One of my concerns as a parent and observer in the early 21st century is the anti-human climate we’re creating for ourselves and our posterity. It’s also a theme that drives much of my fiction. A recent article in the Independent Online reveals this is a concern to many others as well. As the article noted: “The modern world is radically at odds with the way human senses have evolved, helping to make us short-sighted, obese and depressed, scientists have warned.”
We live and work in artificial light, cut off from fresh air and a dynamic natural environment. We stuff ourselves with industrial food, then, instead of communing with friends and family, we slump in front of the television for hours of mindless distraction.No wonder we’re sick, physically and spiritually. Charlene Spretnak, a prolific and insightful writer on ecology, while attending a lecture on animals caged in zoos, heard one speaker conclude that a bear that’s not in the wild may still be a form of mammalian life, but isn’t really a bear. This evoked a painful but enlightening realization:
It’s not a bear.
It’s not a human if its felt connections with the unfolding story of the bioregion, the Earth community, and the cosmos are atrophied, denied, and replaced. It’s not a human if it can no longer experience awe and wonder at the beauty and mystery of life, seeing nothing but resources and restraints. It’s not a human if it is socialized to be oblivious to the unity of life, so lonely that it is vulnerable to all compensatory snares. Resurgence of the Real, p. 129
We’re living in a world that’s been reconstructed to cater to endless consumption and personal gratification. Little wonder we’ve turned into selfish, isolated consumers rather than engaged and informed citizens.
The good news is that the artificial constraints that hold and misshape us are self-made cages we can break out of anytime we choose. Nature’s power and beauty cannot be taken from us; we have only blinded ourselves to them. The healing comforts of regenerative nature are never out of reach. As John O’Donohue has observed, “The dawn goes up and the twilight comes even in the roughest inner-city place. And I think that connecting to the elemental can be a way of coming into rhythm with the universe that’s there.”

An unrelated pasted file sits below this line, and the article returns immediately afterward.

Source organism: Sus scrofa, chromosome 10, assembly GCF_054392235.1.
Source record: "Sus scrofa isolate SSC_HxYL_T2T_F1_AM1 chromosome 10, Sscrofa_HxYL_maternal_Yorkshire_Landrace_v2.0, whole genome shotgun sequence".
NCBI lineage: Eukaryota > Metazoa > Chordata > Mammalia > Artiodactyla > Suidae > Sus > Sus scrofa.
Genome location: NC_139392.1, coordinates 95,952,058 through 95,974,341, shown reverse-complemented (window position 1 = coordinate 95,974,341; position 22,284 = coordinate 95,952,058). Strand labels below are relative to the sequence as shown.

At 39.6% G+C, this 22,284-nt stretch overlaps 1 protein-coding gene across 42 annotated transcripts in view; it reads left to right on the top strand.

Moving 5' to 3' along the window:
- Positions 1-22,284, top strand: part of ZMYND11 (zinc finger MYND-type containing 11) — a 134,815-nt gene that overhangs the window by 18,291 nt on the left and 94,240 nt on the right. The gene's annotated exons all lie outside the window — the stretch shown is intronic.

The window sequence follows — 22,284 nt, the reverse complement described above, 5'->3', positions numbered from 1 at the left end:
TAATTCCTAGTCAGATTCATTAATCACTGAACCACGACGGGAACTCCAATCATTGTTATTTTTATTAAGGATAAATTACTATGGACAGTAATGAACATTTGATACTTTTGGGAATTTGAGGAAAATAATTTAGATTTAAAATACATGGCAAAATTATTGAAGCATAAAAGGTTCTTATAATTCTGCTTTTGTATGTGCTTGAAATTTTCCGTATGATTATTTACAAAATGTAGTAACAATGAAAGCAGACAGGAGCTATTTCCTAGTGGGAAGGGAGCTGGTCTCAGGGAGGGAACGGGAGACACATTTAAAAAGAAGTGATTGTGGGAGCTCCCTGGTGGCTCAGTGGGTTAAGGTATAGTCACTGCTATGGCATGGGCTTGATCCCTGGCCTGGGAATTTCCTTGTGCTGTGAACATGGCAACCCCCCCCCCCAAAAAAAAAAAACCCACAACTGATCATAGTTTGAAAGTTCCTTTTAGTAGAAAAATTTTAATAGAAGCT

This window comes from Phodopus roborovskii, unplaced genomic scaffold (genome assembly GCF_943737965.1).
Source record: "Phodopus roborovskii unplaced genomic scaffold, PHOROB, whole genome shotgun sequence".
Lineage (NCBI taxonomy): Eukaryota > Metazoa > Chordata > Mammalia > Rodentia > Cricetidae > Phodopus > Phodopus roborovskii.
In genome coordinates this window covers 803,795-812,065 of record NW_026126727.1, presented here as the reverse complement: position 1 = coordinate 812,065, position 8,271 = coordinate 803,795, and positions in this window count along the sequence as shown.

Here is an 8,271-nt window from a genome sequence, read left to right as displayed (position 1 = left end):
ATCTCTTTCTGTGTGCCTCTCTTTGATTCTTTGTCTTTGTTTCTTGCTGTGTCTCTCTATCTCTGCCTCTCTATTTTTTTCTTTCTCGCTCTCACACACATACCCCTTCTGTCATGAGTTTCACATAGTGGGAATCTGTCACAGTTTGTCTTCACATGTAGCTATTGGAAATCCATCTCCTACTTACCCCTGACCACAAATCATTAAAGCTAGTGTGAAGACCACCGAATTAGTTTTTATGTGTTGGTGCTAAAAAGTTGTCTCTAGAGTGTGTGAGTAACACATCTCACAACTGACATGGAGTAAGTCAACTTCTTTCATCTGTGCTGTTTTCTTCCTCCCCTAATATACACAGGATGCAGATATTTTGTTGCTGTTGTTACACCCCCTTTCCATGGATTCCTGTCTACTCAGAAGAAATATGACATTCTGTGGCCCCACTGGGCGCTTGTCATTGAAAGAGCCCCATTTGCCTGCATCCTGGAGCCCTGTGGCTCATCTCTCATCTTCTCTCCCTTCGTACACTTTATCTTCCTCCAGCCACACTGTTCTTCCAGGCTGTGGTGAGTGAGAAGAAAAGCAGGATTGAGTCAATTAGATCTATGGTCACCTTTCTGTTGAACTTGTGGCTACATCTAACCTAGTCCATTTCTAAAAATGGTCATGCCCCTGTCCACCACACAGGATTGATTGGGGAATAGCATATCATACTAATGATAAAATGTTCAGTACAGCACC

Literature can serve as a bridge to that realization. Not only does it teach us to empathize with the emotions and pain of others, it can remind us of enduring but forgotten truths. In my latest novella, The Genie Hunt, attorney Buddy Vuncannon must defend his friend Coot Pickard when eyewitnesses claim Coot is behind a series of robberies. The Genie Hunt blends in action, twists, and comic adventure as Buddy and Coot endure mutual distrust, self-doubt, and real danger. But old loyalties in a small town run deep, inspiring strength and mutual respect.
In the present-day toxic political and social environment we’re in, it’s good to know we can still summon up those qualities that make us human.
Find and follow Mike
About the author
M.C. Tuggle is a native North Carolinian whose ancestors arrived in the South in 1647. He majored in history and English, and completed his M.A. in English at Wake Forest University on a Wake Forest fellowship.
M.C. Tuggle’s fantasy, science fiction, and literary stories have been featured in Kzine, Bewildering Stories, Mystic Signals, Fabula Argentea, and Fiction 365. Novel Fox published his novella Aztec Midnight in December, 2014.
Books by M. C. Tuggle Available via Amazon.
Buddy Vuncannon, an attorney in High Point, North Carolina, and his friend Coot Pickard are heading out of town for a fishing weekend when they’re surrounded by a SWAT team. Three eyewitnesses have identified Coot as the gun man in the latest of a string of robberies. To defend Coot, Buddy must stand up to a bullying district attorney, uncover the identity of the real robbers, and battle a powerful genie who serves the robbers. Buddy’s investigation implicates an old friend, reigniting long-forgotten friction between Buddy and Coot. Old and new loyalties clash, leading Buddy and Coot to a desperate chase that forces them to seek the help of a madman they both fear.
When drug cartels begin vandalizing ancient Aztec sites throughout Mexico in search of the sacred obsidian knife of Aztec emperor Ahuitzotl, the Mexican government reaches out to the U.S. State Department for assistance. Dr. Jon Barrett, an archaeologist and pre-Columbian weapons expert, then journeys to Cuernavaca with his wife Susanna at the request of Eric Winwood, a high-ranking State Department official, to find and rescue the knife before the cartels can claim it. Locating the knife proves more challenging and dangerous than Dr. Barrett anticipated, and he and Susanna soon find themselves at the center of the cartels’ search. For Dr. Barrett and his wife to survive, he will be forced to apply his knowledge of ancient weapons in the face of an ancient power he never imagined.
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